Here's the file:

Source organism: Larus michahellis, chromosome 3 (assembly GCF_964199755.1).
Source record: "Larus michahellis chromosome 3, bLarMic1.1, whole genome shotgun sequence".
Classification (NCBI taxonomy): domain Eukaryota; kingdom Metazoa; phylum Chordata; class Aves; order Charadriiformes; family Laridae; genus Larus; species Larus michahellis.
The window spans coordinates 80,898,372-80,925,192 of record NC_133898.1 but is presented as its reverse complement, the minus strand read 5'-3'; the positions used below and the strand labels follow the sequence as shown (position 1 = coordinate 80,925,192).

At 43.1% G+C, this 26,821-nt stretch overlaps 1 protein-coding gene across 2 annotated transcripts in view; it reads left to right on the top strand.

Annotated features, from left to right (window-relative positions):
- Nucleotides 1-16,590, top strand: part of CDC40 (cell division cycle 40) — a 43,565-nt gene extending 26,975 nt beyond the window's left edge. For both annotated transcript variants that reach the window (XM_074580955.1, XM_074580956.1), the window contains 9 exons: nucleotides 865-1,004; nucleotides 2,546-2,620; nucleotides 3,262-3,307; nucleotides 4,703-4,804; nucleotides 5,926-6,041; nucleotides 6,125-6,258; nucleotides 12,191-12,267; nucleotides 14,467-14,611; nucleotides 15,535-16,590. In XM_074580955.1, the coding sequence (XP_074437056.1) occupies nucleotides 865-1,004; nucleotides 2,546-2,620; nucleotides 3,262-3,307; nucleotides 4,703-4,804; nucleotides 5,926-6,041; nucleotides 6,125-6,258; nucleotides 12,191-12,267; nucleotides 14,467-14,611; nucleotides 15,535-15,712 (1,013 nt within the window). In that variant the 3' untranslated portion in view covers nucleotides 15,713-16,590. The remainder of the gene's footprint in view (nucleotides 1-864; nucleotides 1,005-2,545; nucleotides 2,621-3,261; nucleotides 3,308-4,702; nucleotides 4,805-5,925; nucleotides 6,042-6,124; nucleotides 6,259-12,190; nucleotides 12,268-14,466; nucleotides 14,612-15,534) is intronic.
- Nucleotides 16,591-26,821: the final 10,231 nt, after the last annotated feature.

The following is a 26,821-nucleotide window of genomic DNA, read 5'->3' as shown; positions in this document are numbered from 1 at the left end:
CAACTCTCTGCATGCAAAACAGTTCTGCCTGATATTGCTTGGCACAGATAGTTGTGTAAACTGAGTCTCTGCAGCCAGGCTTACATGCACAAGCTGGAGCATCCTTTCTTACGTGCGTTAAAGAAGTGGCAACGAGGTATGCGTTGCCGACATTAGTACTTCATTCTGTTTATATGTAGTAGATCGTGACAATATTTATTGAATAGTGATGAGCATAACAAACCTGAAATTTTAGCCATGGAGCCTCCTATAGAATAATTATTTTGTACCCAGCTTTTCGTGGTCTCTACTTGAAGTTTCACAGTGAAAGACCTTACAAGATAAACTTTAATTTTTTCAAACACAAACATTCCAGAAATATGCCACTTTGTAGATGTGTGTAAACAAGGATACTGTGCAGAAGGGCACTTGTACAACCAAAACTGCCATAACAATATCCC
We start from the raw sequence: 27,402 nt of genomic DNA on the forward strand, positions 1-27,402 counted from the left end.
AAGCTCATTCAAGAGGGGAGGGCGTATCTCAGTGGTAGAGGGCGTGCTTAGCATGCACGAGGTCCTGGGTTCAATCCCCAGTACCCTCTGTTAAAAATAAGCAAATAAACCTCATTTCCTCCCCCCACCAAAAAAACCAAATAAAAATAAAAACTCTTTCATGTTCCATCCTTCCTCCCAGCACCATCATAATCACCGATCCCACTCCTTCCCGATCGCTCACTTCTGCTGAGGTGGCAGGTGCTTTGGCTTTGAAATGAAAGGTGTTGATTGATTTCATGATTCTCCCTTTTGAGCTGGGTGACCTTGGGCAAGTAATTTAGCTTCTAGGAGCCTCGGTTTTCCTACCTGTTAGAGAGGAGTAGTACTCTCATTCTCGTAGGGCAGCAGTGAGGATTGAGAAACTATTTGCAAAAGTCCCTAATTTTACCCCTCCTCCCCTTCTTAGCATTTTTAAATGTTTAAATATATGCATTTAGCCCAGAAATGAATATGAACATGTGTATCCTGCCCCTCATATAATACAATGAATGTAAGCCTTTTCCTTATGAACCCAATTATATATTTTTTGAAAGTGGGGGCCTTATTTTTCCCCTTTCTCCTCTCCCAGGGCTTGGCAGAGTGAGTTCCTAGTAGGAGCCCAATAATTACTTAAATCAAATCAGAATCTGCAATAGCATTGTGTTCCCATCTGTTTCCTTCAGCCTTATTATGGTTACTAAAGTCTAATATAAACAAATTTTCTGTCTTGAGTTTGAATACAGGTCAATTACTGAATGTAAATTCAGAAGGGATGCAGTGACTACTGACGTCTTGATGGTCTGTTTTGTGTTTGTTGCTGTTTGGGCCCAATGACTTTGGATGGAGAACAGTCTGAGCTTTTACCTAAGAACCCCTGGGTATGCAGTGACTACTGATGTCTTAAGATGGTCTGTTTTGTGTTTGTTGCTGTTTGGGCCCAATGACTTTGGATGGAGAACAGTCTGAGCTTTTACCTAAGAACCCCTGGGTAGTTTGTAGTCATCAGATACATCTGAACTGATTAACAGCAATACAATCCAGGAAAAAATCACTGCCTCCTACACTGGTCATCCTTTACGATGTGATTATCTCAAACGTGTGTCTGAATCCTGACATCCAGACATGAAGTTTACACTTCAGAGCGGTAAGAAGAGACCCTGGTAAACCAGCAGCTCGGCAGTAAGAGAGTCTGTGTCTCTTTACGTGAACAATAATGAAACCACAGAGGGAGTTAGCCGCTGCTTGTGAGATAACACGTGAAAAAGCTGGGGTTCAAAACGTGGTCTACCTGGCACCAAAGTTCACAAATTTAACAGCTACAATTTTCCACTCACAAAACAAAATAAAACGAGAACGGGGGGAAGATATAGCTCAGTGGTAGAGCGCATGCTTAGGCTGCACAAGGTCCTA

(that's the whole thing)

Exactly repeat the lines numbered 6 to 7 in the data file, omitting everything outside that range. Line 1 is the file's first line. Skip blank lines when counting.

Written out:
Annotated features, from left to right (window-relative positions):
- Nucleotides 1-16,590, top strand: part of CDC40 (cell division cycle 40) — a 43,565-nt gene extending 26,975 nt beyond the window's left edge. For both annotated transcript variants that reach the window (XM_074580955.1, XM_074580956.1), the window contains 9 exons: nucleotides 865-1,004; nucleotides 2,546-2,620; nucleotides 3,262-3,307; nucleotides 4,703-4,804; nucleotides 5,926-6,041; nucleotides 6,125-6,258; nucleotides 12,191-12,267; nucleotides 14,467-14,611; nucleotides 15,535-16,590. In XM_074580955.1, the coding sequence (XP_074437056.1) occupies nucleotides 865-1,004; nucleotides 2,546-2,620; nucleotides 3,262-3,307; nucleotides 4,703-4,804; nucleotides 5,926-6,041; nucleotides 6,125-6,258; nucleotides 12,191-12,267; nucleotides 14,467-14,611; nucleotides 15,535-15,712 (1,013 nt within the window). In that variant the 3' untranslated portion in view covers nucleotides 15,713-16,590. The remainder of the gene's footprint in view (nucleotides 1-864; nucleotides 1,005-2,545; nucleotides 2,621-3,261; nucleotides 3,308-4,702; nucleotides 4,805-5,925; nucleotides 6,042-6,124; nucleotides 6,259-12,190; nucleotides 12,268-14,466; nucleotides 14,612-15,534) is intronic.